(Beyond Pesticides, March 9, 2007)
New research shows that frogs are more sensitive to hormone-disturbing environmental pollutants than was previously thought. Male tadpoles that swim in water with environmentally relevant levels of such substances become females, according to the study that will be published in the scientific journal Environmental Toxicology and Chemistry (ET&C) in May (See University Press Release). The results may shed light on at least one reason that up to a third of frog species around the world are threatened with extinction, suggests the study.
In a laboratory experiment by researchers in Sweden, two species of frogs, the European common frog (Rana temporaria) and the African clawed frog (Xenopus tropicalis), were exposed to levels of oestrogen (estrogen or chemicals mimicking the effect of estrogen) similar to those detected in natural bodies of water in Europe, the United States and Canada. The results were startling: whereas the percentage of females in two control groups was under 50 percent – not unusual among frogs – the sex ratio in the groups of tadpoles who matured in water dosed with different levels of oestrogen were significantly skewed. Even tadpoles exposed to the weakest concentration of the hormone were, in one of the two groups, twice as likely to become females. The population of the two groups receiving the heaviest dose of oestrogen became 95 percent female in one case, and 100 percent in the other.
Some of sex-altered males became fully functioning females, but other had ovaries but no oviducts, making them sterile, Dr. Berg explained.
“The results are quite alarming,” said co-author Cecilia Berg, Ph.D., a researcher in environmental toxicology. “We see these dramatic changes by exposing the frogs to a single substance. In nature there could be lots of other compounds acting together.”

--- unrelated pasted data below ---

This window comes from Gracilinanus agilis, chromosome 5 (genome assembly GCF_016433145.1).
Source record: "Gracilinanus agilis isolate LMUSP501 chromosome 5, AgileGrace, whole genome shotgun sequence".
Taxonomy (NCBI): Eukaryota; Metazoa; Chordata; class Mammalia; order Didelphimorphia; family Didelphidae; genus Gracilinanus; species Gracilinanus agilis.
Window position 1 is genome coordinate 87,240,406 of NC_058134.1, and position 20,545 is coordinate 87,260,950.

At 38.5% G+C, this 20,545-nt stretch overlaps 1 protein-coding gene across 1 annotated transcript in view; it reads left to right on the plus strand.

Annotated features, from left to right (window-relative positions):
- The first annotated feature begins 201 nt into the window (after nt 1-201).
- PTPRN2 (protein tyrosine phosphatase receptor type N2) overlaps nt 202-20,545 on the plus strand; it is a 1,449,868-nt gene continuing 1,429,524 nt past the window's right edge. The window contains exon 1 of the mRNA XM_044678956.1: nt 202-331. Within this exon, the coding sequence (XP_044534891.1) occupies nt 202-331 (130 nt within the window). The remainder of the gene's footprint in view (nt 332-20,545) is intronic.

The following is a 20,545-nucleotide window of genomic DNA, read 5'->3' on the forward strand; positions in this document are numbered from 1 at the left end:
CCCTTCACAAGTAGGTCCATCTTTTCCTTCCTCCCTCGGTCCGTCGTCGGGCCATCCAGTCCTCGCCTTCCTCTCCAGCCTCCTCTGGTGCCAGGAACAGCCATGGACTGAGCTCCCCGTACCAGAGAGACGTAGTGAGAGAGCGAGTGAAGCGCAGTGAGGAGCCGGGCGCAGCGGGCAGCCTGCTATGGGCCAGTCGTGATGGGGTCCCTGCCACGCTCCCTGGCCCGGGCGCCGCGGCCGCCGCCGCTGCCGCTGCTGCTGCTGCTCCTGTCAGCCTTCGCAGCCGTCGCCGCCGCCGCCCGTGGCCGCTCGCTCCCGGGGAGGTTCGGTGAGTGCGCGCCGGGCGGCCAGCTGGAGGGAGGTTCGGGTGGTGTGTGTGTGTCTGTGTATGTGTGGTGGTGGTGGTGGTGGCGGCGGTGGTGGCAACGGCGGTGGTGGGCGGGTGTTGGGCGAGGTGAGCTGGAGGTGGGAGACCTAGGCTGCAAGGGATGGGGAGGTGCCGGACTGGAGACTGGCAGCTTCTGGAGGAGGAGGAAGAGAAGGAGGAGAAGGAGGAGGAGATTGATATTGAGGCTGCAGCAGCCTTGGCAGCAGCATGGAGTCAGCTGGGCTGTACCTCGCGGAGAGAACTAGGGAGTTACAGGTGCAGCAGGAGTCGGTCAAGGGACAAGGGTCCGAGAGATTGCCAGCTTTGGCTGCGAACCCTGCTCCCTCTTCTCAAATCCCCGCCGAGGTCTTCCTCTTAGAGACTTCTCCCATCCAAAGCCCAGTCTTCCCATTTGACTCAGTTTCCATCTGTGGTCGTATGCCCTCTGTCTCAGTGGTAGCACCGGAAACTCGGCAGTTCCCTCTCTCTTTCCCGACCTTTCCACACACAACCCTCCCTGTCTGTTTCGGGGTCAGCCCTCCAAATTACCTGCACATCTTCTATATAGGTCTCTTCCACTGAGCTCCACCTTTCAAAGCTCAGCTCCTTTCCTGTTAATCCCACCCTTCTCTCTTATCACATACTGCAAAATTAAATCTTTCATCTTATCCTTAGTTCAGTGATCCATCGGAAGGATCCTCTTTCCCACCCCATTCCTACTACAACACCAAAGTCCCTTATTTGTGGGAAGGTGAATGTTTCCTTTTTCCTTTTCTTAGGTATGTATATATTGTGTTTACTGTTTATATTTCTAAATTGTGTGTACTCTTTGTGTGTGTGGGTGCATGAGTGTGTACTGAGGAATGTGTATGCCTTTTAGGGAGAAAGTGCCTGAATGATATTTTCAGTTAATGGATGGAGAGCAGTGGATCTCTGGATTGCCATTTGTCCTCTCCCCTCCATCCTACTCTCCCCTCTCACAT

Earlier studies in the United States, Dr. Berg explained, linked a similar sex-reversal of Rana pipiens male frogs – one of the two species used in the experiment – in the wild to a pesticide that produced oestrogen-like compounds.
“Pesticides and other industrial chemicals have the ability to act like oestrogen in the body,” Berg said. “That is what inspired us to do the experiment,” she said, referring to her collaborator and lead author of the article, doctoral candidate Irina Pettersson, also a researcher at Uppsala.
The study does not measure the potential impact of pollutant-driven sex change for frog species, but the implications, said Dr. Berg, are alarming. “Obviously if all the frogs become female it could have a detrimental effect on the population.”
Amphibians are declining at alarming rates across the globe, and many scientists believe that industrial chemicals and pesticides may be partially to blame. Numerous scientific studies have definitively linked pesticide use with significant developmental, neurological and reproductive effects on amphibians. Recent studies by Dr. Tyrone Hayes at the University of California have strengthened the case for banning atrazine, the most common contaminant of ground, surface, and drinking water. Dr. Hayes demonstrated that atrazine is an endocrine disruptor that chemically castrates and feminizes male amphibians.
The environmental impacts of endocrine- disrupting chemicals has been well-established; in addition to hermaphroditic deformities in frogs, pseudo-hermaphrodite polar bears with penis-like stumps, panthers with atrophied testicles, and intersex fish have all been documented as the probable result of endocrine-disrupting chemicals in the environment. Many scientists believe that wildlife provides early warnings of effects produced by endocrine disruptors, which may as yet be unobserved in humans.